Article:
As T stepped in the room to try on the first dress, Mama B and I casually poked through some of the dresses on the racks, laughing at a few and sighing at the others. One dress in particular caught my eye, partly because it was certainly more “my taste” and less “traditional bridal,” and also because it just looked special, like something you want to see someone wear and wear well. Since we already had about 10 dresses in the room for T, I decided to hold on saying anything, lest I be the one to confuse her with even more choices. And then she came out in the first dress, and everything became very real.

T kept telling us she felt like a kid playing dress-up, like she wasn’t really shopping for a wedding dress, but I couldn’t see her as anything other than a bride, the beaming emerald ring on her finger and a flurry of dresses fit for a woman. But thing was, T looked beautiful in everything. Like, literally all of the dresses. So every time she came out and looked in the mirror, she’d say she liked it, and Mama B would say she loved it, and Mimi, our spitfire of an almost-90-year-old grandmother, was just thrilled to have been invited. This left me as the only one willing and able to say No to the bad ones. I mean, T is not the type of person that would wear a traditional bridal gown. So yes, she looked stunning when she came out in a satin mermaid gown with intricate beading along the train, but it wasn’t the right dress! It fell to me to be the one that did such mature things as miming a vomit face at a neckline that made her look like a linebacker (sorry T but you know it did), or say such helpful things to the consultant as “That lace looks like it went through a paper shredder.” Yes, it may have been on the harsh side, but apparently it worked, because eventually, the consultant pulled what she called a “wild card dress” based on my crazy feedback, and wouldn’t you know, it was the dress I’d nearly picked out for her before. When T walked out of the dressing room in that gown, call it intuition, or even twintuition, but I took one look at the smile on her face, and I knew we’d found the one.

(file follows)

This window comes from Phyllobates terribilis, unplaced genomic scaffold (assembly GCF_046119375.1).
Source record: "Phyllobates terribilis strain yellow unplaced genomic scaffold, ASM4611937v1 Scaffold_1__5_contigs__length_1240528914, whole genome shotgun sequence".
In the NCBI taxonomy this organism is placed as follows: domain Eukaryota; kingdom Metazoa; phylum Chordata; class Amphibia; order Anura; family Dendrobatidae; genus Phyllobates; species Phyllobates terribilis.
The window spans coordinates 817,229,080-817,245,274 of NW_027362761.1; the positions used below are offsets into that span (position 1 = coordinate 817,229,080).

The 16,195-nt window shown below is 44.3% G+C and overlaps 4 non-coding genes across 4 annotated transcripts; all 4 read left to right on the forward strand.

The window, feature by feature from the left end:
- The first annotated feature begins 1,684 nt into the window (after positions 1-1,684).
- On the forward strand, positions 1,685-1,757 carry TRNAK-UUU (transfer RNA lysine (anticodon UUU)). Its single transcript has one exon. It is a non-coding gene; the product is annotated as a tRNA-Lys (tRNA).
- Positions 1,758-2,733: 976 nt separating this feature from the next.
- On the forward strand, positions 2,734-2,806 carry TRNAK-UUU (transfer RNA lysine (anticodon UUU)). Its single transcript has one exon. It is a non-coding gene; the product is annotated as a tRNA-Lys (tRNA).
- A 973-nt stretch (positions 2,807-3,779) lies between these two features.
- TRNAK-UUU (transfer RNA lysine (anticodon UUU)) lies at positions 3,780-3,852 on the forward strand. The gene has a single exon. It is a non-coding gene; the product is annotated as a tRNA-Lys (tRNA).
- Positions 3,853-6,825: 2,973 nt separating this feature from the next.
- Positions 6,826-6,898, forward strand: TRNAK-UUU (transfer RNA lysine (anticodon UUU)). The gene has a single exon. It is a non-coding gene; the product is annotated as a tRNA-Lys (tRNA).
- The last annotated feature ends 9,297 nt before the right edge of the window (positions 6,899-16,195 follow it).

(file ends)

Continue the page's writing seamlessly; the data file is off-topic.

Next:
People always ask us the same questions when they find out we’re twins: Are you the same person? Can you read each others’ minds? We’ll joke and say yes, obviously, but honestly, there are weird connections you have as a twin that can’t really be explained. Sometimes we’ll both have the same reaction to something that Mama B tells us, or sometimes I’ll pick up the phone to call her only to have it start ringing with her on the other end. Sometimes I’ll text her when I’m in a weird mood, and find that she’s experiencing the same thing. And apparently, when she came out in a dress that I’d had a feeling about earlier, we both knew in a moment that she’d found the gown. We still made her try the first dress again, still made her try just one that was super-traditional bridal, but when she came out for the second time in the dress I loved from the get-go, you could see it in her face that she didn’t want to take it off. As I mentioned, T is not the kind of person that would have the bridal moment, the tears and excitement and drama, but I absolutely am. So when she stepped onto the pedestal wearing the dress I knew in my heart was hers, just like that, I started to cry. “It’s your dress, twinster,” I told her, voice high-pitched and shaking with feelings I’d never had before. She took one look at me, as I desperately tried not to streak my mascara all over my face, and with a big smile of her own said “Oh for the love of God, pull it together. But yes, I think this is my dress!”